CNBC's Rick Santelli discusses the latest action in the bond market, and the U.S. dollar.» Read More
Stocks closed sharply higher after IBM's improved outlook kicked off a market rally.
When I heard the news this morning, I thought it was a breakthrough: the first piece of news signaling that bottom to this housing market. An analyst at Credit Suisse upgraded the home-improvement sector. Fantastic.
The Federal Reserve is unlikely to cut interest rates before its next scheduled meeting in late January but may consider doing so if the outlook deteriorates sharply before then, the Wall Street Journal reported on Monday.
A private gauge of Australian inflation rose sharply in December as fuel, borrowing costs and rents all climbed, heightening the risk that official inflation figures could be alarming enough to warrant a rate hike.
The biggest lender isn’t going under, but it is going under new ownership, and as goes Bank of America, so goes Countrywide. Call it the "clean-up of Countrywide." Here’s the difference: Countrywide was the everyman lender, out on the street, dealing with brokers, correspondents, promising everyone...
The U.S. trade deficit in November surged to the highest level in 14 months, reflecting record imports of foreign oil. The deficit with China declined slightly while the weak dollar boosted exports to another record high.
It's that time of the year again, when Germany's trade unions traditionally put their wage demands on the table for the opening rounds of the annual ritual that is called "collective wage bargaining". And, with the economy growing at a robust pace still and with corporate profits on the rise, the voice of the unions is getting louder again. We've already had some taste of strike this season. Is there more to come?
Bank of Japan Governor Toshihiko Fukui said on Friday the pace of growth was slowing, as markets started pondering the risk of a Japanese rate cut.
Bernanke said he "stands ready to take substantive additional action" to help the economy, implying the Fed would cut interest rates. Stocks briefly rallied on that, then fell back. What really got stocks going was talk that there might finally be signs of a bottom.
Fed Chairman Ben Bernanke said the central bank was ready to cut interest rates again to prevent housing and credit problems from plunging the U.S. into a recession.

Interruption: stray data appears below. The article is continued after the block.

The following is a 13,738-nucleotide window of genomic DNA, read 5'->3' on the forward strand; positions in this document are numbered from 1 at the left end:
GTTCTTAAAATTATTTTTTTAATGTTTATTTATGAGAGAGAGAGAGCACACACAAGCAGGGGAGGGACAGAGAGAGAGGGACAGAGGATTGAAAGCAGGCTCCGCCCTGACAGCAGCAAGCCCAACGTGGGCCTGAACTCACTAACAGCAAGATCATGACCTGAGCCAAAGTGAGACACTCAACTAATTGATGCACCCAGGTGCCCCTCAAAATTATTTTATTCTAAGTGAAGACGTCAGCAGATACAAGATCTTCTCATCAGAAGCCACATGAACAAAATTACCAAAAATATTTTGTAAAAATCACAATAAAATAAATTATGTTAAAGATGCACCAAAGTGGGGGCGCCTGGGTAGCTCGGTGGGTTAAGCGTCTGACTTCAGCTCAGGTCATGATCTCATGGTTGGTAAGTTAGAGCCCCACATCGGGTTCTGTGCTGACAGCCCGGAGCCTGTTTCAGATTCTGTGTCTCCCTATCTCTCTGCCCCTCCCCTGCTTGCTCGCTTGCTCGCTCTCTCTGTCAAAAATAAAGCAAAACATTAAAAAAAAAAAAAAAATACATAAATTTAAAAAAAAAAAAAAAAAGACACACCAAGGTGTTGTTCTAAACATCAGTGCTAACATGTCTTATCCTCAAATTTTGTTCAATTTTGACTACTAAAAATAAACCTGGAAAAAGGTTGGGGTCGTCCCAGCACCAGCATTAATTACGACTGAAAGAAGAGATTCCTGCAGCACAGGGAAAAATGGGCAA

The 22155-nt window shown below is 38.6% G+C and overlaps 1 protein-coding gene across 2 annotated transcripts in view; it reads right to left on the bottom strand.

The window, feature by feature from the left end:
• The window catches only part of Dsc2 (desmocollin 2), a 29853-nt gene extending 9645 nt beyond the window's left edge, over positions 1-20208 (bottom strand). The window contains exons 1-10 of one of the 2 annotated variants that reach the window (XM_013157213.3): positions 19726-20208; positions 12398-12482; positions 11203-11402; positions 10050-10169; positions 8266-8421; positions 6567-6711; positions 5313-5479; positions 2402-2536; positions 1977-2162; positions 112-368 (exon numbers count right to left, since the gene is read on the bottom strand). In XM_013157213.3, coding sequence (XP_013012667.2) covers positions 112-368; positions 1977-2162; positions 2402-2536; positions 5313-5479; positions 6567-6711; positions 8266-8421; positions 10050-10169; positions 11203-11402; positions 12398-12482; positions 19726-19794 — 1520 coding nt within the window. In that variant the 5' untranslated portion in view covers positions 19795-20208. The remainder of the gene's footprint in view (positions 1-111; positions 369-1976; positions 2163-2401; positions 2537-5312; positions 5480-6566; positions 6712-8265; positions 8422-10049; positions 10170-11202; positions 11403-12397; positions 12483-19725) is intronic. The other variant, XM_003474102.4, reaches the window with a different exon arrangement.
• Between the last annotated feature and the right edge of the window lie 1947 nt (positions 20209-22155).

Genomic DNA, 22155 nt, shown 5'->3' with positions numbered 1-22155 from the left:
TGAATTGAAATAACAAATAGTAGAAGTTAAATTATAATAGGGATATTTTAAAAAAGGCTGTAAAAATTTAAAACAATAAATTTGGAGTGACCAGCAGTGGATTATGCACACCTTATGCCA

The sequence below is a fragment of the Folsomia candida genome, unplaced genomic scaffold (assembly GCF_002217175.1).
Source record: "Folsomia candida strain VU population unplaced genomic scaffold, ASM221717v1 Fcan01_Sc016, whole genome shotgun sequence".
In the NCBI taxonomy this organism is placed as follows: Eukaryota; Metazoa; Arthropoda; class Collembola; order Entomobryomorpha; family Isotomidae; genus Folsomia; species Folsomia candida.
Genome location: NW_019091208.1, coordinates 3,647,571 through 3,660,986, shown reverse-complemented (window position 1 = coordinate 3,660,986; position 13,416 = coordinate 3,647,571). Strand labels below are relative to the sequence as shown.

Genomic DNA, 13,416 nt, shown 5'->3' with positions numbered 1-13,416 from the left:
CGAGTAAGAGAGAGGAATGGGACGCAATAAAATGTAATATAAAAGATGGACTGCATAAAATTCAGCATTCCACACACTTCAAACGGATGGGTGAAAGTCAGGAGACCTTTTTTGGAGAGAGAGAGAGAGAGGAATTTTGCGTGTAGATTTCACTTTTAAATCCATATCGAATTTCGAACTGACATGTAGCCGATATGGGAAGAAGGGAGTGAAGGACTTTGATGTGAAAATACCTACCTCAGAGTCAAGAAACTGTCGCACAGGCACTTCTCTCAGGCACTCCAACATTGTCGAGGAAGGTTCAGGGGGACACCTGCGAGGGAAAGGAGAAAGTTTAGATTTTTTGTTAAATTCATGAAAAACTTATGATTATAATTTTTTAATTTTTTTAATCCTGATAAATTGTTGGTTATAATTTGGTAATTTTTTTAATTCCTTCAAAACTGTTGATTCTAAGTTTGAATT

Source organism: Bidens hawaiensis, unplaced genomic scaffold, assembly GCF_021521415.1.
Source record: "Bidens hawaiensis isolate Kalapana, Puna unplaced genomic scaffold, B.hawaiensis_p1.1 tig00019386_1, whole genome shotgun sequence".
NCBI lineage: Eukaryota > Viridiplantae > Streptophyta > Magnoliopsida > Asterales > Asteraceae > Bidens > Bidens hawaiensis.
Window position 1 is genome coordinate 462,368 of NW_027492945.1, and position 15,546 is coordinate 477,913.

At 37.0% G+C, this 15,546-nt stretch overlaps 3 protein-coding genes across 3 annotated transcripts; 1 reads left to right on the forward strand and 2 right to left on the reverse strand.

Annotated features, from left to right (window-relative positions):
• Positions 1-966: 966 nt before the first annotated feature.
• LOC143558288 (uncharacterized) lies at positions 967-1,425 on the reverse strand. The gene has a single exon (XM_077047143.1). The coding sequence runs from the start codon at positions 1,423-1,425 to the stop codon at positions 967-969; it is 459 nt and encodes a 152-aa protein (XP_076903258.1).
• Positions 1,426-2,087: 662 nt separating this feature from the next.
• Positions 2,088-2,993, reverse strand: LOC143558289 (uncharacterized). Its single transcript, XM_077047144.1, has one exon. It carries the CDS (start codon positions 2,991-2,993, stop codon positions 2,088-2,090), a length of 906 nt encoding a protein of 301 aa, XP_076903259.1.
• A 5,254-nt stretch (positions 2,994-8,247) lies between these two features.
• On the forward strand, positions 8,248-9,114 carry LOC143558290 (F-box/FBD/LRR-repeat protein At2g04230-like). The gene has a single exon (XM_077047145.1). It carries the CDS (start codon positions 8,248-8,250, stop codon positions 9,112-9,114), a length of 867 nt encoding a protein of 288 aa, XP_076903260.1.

As the Journal announced that Bank of America was in advanced talks to buy Countrywide, thrifts have shot up: Countrywide up 52 percent, Washington Mutual up 9 percent, Downey up 6 percent.
The betting is no longer on whether there's a half point rate cut coming, it's when, and how much more will follow. Fed Chairman Ben Bernanke was surprisingly blunt in much anticipated comments today. He made it clear the Fed will take action to stop economic decline and it will be aggressive.
When central bankers speak, markets listen. That's why we're all waiting for Fed Chairman Ben Bernanke's comments on the economy at 1 p.m. today. But it looks like European Central Bank President Jean-Claude Trichet beat him to the punch.
European shares lost ground on Thursday, hitting their lowest point so far this year after the European Central Bank reinforced its willingness to raise rates to counter inflation.
U.S. mortgage applications sank last week to the lowest level since the end of last year despite falling borrowing costs, an industry trade group said Thursday.
I'm reporting from "Real Estate Connect NYC" a conference of real estate agents, online real estate services and some finance-type folks thrown in for good measure. So you've got Zillow, RealtyTrac, Bankrate, Coldwell Banker, Century 21, and it's all about data.
The European Central Bank left interest rates unchanged on Thursday amid continuing uncertainty regarding the outlook for the economy.
Inventories at U.S. wholesalers rose 0.6 percent in November, but they did not keep pace with sales, which saw the biggest monthly increase in more than two years on rising petroleum prices, the government reported Thursday.
The Bank of England left interest rates on hold at 5.5 percent Thursday, despite clear signs of weakness in the retail and housing sectors.